Canada joins U.S., Mexico in security, trade deal

Prime Minister Paul Martin has signed a pact with the presidents of U.S., Mexico to strengthen economic and security co-operation.

Prime Minister Paul Martin has signed a pact with the presidents of the United States and Mexico to boost co-operation on security, trade and public-health issues.

The agreement, forged as Martin met with U.S. President George W. Bush and Mexican President Vicente Fox in Texas on Wednesday morning, will see the three countries increase their border security, and integrate their approaches to cargo inspection and maritime and aviation safety.

The Security and Prosperity Partnership of North America agreement also aims to make their markets more competitive with the European Union and China by:

  • Standardizing some business regulations.
  • Making it easier for business people to cross borders.

The deal, meant to complement pacts such as the North American Free Trade Agreement, calls for a continental strategy to block "threats to public health and the food and agriculture system."

"We face new opportunities but we also face new challenges, and this requires a renewed partnership – [a] stronger, more dynamic one that is focused on the future," Martin said at a news conference after the so-called "Three Amigos Summit" at a university in Waco, Tex.

"We are determined to forge the next generation of our continent's success. That's our destination. The security and prosperity partnership that we are launching today is the road map to getting there."

Leaders play down recent disputes

Relations between the United States and the other two countries have been strained in recent years. Irritants have included the U.S. decision to close its border to Canadian cattle in 2003; the U.S.-led invasion of Iraq the same year, which neither Canada nor Mexico backed; and Canada's recent decision not to participate in the U.S. missile-defence shield, which reportedly left Bush furious.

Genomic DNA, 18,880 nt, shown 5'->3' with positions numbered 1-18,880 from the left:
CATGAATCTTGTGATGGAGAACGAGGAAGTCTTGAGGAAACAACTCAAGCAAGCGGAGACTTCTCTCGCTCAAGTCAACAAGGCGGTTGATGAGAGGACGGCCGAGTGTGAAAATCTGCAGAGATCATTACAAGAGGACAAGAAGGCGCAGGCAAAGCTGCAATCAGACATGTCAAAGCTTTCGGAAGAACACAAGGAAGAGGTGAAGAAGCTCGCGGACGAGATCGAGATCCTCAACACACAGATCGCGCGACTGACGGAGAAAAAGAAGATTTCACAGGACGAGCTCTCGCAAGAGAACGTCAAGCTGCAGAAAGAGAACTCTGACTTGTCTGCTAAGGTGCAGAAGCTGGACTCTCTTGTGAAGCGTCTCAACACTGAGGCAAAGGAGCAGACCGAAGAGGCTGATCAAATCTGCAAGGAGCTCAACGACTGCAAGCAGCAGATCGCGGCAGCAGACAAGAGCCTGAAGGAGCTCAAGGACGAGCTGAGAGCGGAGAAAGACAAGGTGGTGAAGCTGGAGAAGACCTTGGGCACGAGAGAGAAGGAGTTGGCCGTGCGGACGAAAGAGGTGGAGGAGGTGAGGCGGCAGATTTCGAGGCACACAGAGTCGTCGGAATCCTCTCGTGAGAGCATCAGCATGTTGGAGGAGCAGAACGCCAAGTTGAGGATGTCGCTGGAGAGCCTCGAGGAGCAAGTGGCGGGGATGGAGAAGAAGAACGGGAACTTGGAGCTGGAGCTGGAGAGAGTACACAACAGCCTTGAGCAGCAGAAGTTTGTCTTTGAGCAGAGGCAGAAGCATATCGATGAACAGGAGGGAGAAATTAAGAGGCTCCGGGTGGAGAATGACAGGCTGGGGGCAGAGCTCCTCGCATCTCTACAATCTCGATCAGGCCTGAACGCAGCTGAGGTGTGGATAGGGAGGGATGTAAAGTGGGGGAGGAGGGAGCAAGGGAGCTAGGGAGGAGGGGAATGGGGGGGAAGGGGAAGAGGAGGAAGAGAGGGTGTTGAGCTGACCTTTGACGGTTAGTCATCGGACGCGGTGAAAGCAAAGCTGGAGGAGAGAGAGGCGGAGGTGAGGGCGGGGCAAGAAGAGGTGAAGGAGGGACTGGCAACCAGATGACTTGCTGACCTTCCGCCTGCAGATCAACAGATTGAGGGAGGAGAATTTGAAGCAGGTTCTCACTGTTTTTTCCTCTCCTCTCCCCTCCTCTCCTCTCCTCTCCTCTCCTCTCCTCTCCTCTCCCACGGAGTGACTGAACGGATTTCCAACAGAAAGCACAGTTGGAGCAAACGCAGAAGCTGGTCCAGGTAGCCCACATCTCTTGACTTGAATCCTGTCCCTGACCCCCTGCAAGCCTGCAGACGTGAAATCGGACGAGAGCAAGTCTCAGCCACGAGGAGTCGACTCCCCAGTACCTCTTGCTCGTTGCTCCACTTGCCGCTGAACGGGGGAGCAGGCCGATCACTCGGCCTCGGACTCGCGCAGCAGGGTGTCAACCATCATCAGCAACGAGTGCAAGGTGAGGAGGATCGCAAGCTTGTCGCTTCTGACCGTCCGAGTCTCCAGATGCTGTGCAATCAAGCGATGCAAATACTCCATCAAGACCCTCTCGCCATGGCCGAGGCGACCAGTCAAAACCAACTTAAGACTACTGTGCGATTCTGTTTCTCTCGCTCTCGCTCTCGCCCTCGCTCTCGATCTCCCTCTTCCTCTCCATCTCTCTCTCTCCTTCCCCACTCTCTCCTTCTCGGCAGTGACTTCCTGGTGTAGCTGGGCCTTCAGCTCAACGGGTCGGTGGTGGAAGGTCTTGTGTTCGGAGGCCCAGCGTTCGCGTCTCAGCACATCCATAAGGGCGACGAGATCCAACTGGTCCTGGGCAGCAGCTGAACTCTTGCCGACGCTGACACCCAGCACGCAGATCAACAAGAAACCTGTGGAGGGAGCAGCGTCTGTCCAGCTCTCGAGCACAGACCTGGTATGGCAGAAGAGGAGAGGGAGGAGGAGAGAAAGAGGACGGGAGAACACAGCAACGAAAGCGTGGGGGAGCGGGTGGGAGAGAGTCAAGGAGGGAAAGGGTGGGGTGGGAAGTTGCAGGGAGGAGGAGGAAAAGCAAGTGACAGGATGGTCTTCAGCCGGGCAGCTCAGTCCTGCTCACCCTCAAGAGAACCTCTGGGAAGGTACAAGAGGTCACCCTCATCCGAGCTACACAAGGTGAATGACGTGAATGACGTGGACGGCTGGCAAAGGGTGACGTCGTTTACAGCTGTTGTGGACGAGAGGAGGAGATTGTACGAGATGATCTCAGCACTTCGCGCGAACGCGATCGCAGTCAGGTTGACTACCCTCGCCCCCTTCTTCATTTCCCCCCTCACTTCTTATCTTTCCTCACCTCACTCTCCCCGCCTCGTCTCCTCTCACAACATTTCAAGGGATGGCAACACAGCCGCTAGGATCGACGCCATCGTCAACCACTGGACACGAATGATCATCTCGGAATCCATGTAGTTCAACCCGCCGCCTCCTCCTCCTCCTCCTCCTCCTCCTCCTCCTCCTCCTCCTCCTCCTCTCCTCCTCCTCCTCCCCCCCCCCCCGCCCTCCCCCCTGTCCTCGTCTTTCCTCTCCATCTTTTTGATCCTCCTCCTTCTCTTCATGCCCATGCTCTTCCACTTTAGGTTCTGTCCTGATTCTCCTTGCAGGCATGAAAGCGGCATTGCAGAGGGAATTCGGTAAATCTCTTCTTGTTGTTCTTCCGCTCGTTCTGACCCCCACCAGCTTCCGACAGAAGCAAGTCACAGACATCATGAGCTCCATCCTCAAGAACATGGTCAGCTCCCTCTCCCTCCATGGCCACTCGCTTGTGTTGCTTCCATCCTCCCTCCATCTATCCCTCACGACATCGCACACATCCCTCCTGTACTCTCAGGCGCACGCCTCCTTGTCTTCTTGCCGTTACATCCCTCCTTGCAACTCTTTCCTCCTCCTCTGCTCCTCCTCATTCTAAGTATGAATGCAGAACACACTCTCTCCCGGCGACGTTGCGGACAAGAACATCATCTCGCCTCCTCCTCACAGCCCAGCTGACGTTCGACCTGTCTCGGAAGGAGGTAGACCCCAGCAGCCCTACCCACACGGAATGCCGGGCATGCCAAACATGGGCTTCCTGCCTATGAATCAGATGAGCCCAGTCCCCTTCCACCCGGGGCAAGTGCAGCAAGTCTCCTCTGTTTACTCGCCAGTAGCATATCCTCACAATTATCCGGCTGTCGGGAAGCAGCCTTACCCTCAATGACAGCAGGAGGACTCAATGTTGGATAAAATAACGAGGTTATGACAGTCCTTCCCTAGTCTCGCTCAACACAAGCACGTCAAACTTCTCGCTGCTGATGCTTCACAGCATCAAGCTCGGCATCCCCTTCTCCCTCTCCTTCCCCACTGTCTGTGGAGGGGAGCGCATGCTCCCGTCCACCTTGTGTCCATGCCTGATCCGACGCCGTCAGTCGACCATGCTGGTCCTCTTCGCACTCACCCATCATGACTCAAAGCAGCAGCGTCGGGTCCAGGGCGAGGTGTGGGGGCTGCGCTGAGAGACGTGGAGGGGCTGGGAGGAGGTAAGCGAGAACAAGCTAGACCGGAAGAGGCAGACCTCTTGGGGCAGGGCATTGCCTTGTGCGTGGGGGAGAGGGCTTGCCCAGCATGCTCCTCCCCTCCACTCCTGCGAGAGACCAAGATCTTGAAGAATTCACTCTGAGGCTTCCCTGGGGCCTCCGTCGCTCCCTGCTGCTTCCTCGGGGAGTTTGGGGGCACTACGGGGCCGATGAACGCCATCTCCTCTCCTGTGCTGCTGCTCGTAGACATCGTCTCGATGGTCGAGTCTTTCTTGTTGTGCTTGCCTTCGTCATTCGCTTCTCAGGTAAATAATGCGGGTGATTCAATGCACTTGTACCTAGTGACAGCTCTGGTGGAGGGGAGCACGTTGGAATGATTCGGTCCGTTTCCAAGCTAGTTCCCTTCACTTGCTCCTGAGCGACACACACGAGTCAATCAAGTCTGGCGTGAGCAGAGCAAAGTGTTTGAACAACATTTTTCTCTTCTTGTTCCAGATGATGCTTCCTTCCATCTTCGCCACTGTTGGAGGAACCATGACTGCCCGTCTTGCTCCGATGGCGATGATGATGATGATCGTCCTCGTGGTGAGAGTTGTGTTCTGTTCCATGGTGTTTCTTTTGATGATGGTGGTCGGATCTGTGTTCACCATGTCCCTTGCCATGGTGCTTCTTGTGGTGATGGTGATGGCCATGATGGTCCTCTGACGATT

However, all three leaders appeared friendly at Wednesday's news conference and dismissed any talk of tensions among them.

"I'm amazed that we don't have more, whatever you call, 'sharp' disagreements" because the three countries are so interconnected, said Bush.

He referred to Martin as "Paul" after the first face-to-face meeting between the two leaders since the missile-defence decision, hinting at a friendlier bond than he had with former prime minister Jean Chrétien.

"I think the relationship is very strong and very positive," Bush said. "Just because somebody doesn't agree with our policies doesn't mean we can't have very positive relationships."

Martin said "the file is closed" on ballistic missile defence, but took pains to highlight that Canada was co-operating with the United States on other military efforts.

"The defence of North America is not only going to take place in North America. Canada is playing an increasing role – as an example, in Afghanistan – and that's also part of the defence of North America."

Pact doesn't include softwood, beef issues: reports

Reports indicate that the new agreement doesn't resolve the more contentious issues between the countries such as the U.S. ban on Canadian beef and the tariff dispute over Canadian softwood lumber.

Officials from the three countries are to work out details of the agreement and report back within 90 days.

After the news conference, Martin and Fox accompanied Bush to the U.S. president's ranch in nearby Crawford for a lunch and tour.